Having paved the way for freedom of the press with a new media law passed last year, the south-east Asian nation took a further step with the establishment of a permanent body to ensure ethical standards in the media.
In a crowded hotel in Yangon, Myanmar's former capital and the hotspot of the country's emerging media sector, more than 100 people gathered on Wednesday, October 21, as members of the new Press Council were announced to the public. Six members were elected as part of the official ceremony, with dozens of cameras flashing as nominees from writers associations and printing and publishing groups, as well as individual candidates, cast their votes.
Eighteen additional new members were also announced; the majority had already been appointed by media related associations, while others had been chosen by the president, parliament and civil society groups.
Challenges on the road to media freedom
The initial Myanmar Press Council (Interim), was formed in 2012 as a temporary self-regulatory council working towards the establishment of a permanent body. DW Akademie has been supporting this process since early 2014.
U Kyaw Min Swe, the outgoing Secretary of the interim press council, called the establishment of a permanent self-regulatory body a historic move for freedom of the press in Myanmar. The interim council had already achieved much towards this, he said, but had also faced challenges. "Many of the people we were negotiating with had no experience of this kind of free media we are trying to develop," he said. Until elections in 2011 saw a nominally civilian government take power, Myanmar was ruled by a military junta for almost half a century, and strict censorship was in place.
The interim press council had also faced criticism from some media groups, said U Kyaw Min Swe. There were concerns that the temporary body was working too closely with the government. The outgoing Secretary took the opportunity to assure critics that the interim press council had always acted honestly, sincerely and in accordance with the law in order to promote and develop media freedom in Myanmar. He pointed out that in many countries press councils, as public bodies, are partially government-funded but are still able to handle complaints without government interference.
Passion for journalistic standards
With some media representatives choosing not to vote in Wednesday's election ceremony due to disagreements about how the new statutory press council will be run, other challenges remain. Some positions, such as those reserved for representatives of the country's poets and cartoonists, were left unfilled due to a lack of candidates. But among the 24 members of the new council there was a clear conviction that the establishment of the permanent body is a historic move for press freedom and ethical standards in the country's media sector.
U Ohn Kyaing, one of the two independent candidates elected to the council on Wednesday, said he had been a journalist since 1945. At that time, he pointed out, there had been a brief period when he was able to write critically about the government. When a military junta took over in 1962, however, censorship tightened and critical journalism became impossible. "Now I can write again," said the 86 year old. "I'm happy to die writing as a news journalist and to contribute to the Press Council's work."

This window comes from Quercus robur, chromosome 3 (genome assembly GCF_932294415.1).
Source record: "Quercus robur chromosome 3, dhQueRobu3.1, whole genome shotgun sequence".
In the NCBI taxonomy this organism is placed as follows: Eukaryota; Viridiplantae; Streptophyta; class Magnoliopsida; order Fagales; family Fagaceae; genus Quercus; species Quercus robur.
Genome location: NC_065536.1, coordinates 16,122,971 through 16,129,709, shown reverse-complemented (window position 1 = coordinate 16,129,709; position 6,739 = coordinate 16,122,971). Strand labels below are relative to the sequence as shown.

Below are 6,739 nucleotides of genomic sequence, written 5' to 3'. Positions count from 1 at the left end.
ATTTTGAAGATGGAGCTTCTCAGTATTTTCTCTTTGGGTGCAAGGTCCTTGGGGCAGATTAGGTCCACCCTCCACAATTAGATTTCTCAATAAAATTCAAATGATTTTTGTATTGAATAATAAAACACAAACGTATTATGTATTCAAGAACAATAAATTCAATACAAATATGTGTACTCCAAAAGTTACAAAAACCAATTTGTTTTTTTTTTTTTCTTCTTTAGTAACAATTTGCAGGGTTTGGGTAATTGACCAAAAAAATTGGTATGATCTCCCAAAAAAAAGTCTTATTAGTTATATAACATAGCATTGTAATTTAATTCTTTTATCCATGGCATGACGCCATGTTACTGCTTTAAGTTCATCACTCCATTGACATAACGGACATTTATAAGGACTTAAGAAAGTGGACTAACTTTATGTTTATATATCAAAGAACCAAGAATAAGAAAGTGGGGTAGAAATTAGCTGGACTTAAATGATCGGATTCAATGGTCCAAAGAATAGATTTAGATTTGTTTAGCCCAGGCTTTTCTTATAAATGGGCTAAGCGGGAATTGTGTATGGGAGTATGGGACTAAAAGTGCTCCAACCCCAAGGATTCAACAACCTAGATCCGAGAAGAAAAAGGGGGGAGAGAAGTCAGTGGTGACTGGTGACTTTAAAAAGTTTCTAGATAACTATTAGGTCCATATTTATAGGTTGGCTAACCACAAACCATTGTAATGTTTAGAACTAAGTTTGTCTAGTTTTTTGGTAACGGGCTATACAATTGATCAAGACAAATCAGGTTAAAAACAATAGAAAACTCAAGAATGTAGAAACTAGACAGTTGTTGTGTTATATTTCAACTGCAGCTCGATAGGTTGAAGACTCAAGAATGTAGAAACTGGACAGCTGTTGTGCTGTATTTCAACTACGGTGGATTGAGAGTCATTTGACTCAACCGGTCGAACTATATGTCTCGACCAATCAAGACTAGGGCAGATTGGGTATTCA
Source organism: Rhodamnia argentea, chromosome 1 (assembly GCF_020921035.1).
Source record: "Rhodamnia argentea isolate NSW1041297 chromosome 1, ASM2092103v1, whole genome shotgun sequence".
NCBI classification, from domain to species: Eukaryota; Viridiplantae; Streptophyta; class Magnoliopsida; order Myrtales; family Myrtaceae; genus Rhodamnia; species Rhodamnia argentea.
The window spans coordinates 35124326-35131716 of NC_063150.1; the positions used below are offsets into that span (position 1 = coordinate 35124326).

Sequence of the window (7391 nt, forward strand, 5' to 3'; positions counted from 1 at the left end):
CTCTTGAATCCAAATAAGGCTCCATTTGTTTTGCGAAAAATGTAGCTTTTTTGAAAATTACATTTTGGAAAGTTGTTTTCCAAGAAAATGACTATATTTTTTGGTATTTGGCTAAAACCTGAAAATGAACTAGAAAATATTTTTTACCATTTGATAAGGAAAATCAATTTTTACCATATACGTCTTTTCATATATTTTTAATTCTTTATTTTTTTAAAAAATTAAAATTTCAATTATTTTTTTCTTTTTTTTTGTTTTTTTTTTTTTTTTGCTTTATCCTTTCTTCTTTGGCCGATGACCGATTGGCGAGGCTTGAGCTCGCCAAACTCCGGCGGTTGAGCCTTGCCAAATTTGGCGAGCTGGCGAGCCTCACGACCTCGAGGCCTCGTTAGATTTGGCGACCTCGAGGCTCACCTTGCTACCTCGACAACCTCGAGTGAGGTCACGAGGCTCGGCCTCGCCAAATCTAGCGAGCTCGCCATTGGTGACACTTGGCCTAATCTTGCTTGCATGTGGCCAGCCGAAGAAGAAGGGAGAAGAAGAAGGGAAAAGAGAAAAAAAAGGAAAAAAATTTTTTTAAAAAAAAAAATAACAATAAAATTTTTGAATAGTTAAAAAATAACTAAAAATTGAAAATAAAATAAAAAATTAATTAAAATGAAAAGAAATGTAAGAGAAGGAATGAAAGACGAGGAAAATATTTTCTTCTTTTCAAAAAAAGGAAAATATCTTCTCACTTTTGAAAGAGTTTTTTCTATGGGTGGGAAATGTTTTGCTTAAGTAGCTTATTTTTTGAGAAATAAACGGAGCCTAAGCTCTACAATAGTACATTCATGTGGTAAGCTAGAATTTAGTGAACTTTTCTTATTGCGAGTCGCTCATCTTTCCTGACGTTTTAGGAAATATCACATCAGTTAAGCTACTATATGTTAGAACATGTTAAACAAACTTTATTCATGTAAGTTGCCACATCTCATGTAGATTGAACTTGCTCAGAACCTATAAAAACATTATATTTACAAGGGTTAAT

Fellow independent candidate U Tin Tun also gave a moving speech, the arrangement of lilies on the lectern shaking as he waved a copy of the constitution and pointed to the new laws stipulating press freedom.
An opportunity for the future
For DW Akademie's Country Representative for Myanmar, Isabella Kurkowski, Wednesday's elections were not only a vital move for the future of Myanmar's media sector, but also a triumph for the Myanmar Press Council (Interim). "Its activities as a media watchdog have been instrumental for the evolution of media freedom in Myanmar," she said. Two members of the interim press council have now been appointed to the permanent body, she said, and three others are now representatives of various journalists associations. This, she said, spoke for their achievements, adding that it was essential for ensuring that the experience and knowledge gained by the temporary body is preserved.
Kurkowski said the new permanent press council could contribute to stable and consistent press freedoms in Myanmar. "This is especially significant in the rapidly evolving media landscape and will pave the way for upcoming media legislative developments," she said.
Protecting press freedom
Through the newly established press council, individuals will be able to make official complaints regarding ethically questionable or discriminatory media coverage. The council will also be responsible for ensuring that professional ethical standards in journalism are further developed and upheld.
The outgoing chairman of the interim council's Complaints Commission, U Pe Myint, is a member of the new body and said that despite developments towards press freedom in Myanmar, challenges for the country's media sector remained. "Even though we have freedom of the press now, this can also lead to other problems," he pointed out. "After years of censorship, we need to protect the freedom we now have." That's one responsibility the members of the new press council are ready to take on, and is something which convinced U Pe Myint, as well as many others, to accept their appointments to the council. "We still have a lot to achieve in the media," he said. "I would like to be involved in helping to do that."